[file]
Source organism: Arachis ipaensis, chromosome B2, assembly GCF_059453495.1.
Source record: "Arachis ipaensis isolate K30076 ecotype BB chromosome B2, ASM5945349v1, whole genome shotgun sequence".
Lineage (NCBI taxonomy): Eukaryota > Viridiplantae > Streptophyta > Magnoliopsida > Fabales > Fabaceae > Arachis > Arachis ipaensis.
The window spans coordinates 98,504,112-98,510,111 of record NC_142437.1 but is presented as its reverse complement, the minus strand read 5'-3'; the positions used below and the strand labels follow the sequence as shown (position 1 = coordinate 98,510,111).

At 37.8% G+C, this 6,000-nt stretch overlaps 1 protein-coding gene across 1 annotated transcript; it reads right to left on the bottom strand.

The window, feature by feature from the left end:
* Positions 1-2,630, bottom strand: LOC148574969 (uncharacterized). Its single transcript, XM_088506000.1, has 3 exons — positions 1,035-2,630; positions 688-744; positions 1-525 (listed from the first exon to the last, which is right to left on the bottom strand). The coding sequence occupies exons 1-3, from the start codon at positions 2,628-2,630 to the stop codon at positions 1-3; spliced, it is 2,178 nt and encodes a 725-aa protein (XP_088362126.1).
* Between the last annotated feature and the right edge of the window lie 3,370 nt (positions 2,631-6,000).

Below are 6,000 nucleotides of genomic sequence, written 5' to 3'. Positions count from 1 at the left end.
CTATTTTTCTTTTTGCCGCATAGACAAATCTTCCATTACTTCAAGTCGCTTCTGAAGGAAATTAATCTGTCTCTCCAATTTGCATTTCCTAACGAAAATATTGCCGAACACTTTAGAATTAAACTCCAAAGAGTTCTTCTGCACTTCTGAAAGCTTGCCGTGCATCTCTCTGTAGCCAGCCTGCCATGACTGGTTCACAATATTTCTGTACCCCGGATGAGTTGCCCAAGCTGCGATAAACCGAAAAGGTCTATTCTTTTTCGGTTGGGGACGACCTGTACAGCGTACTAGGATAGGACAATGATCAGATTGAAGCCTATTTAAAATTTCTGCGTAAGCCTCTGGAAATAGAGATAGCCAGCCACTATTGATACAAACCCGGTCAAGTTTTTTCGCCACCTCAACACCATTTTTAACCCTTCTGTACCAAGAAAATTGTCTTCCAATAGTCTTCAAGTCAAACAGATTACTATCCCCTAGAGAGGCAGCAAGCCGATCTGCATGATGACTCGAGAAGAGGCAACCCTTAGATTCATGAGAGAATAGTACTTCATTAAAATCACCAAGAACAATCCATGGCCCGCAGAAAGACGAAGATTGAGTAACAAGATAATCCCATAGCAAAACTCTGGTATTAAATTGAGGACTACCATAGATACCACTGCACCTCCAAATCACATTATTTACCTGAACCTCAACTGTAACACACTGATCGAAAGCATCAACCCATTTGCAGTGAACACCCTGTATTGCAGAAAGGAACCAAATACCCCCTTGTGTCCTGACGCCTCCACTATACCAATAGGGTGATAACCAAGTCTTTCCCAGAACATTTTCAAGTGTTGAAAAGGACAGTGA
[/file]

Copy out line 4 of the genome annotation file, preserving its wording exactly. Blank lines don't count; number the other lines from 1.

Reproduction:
The window spans coordinates 98,504,112-98,510,111 of record NC_142437.1 but is presented as its reverse complement, the minus strand read 5'-3'; the positions used below and the strand labels follow the sequence as shown (position 1 = coordinate 98,510,111).